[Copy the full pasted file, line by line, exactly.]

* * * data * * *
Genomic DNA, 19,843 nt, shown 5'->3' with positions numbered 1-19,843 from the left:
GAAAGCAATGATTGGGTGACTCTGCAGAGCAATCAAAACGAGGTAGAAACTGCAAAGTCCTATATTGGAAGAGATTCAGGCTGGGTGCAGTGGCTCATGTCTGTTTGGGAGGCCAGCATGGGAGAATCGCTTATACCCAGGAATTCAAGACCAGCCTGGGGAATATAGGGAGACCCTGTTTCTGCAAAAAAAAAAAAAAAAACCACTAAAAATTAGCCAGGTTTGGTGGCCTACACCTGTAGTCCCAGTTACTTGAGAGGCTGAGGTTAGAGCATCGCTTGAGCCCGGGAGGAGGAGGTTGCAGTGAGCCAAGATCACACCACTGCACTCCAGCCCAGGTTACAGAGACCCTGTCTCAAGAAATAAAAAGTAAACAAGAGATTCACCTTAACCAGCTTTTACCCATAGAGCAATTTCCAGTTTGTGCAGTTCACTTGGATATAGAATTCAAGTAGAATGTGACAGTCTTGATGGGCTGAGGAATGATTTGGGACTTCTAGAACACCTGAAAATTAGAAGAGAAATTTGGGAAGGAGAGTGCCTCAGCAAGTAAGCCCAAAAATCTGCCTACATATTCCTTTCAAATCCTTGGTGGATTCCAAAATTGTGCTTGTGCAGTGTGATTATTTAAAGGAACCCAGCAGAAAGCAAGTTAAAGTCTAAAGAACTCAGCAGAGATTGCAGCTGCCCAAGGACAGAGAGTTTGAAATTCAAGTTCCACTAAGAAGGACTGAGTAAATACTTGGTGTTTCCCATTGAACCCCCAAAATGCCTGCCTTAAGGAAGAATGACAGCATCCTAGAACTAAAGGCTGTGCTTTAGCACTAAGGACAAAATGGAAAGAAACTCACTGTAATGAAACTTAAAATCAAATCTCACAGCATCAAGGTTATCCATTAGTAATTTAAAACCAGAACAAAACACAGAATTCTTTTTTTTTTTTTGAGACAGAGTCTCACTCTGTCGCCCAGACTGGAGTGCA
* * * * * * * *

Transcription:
Genomic DNA, 19,843 nt, shown 5'->3' with positions numbered 1-19,843 from the left:
GAAAGCAATGATTGGGTGACTCTGCAGAGCAATCAAAACGAGGTAGAAACTGCAAAGTCCTATATTGGAAGAGATTCAGGCTGGGTGCAGTGGCTCATGTCTGTTTGGGAGGCCAGCATGGGAGAATCGCTTATACCCAGGAATTCAAGACCAGCCTGGGGAATATAGGGAGACCCTGTTTCTGCAAAAAAAAAAAAAAAAACCACTAAAAATTAGCCAGGTTTGGTGGCCTACACCTGTAGTCCCAGTTACTTGAGAGGCTGAGGTTAGAGCATCGCTTGAGCCCGGGAGGAGGAGGTTGCAGTGAGCCAAGATCACACCACTGCACTCCAGCCCAGGTTACAGAGACCCTGTCTCAAGAAATAAAAAGTAAACAAGAGATTCACCTTAACCAGCTTTTACCCATAGAGCAATTTCCAGTTTGTGCAGTTCACTTGGATATAGAATTCAAGTAGAATGTGACAGTCTTGATGGGCTGAGGAATGATTTGGGACTTCTAGAACACCTGAAAATTAGAAGAGAAATTTGGGAAGGAGAGTGCCTCAGCAAGTAAGCCCAAAAATCTGCCTACATATTCCTTTCAAATCCTTGGTGGATTCCAAAATTGTGCTTGTGCAGTGTGATTATTTAAAGGAACCCAGCAGAAAGCAAGTTAAAGTCTAAAGAACTCAGCAGAGATTGCAGCTGCCCAAGGACAGAGAGTTTGAAATTCAAGTTCCACTAAGAAGGACTGAGTAAATACTTGGTGTTTCCCATTGAACCCCCAAAATGCCTGCCTTAAGGAAGAATGACAGCATCCTAGAACTAAAGGCTGTGCTTTAGCACTAAGGACAAAATGGAAAGAAACTCACTGTAATGAAACTTAAAATCAAATCTCACAGCATCAAGGTTATCCATTAGTAATTTAAAACCAGAACAAAACACAGAATTCTTTTTTTTTTTTTGAGACAGAGTCTCACTCTGTCGCCCAGACTGGAGTGCA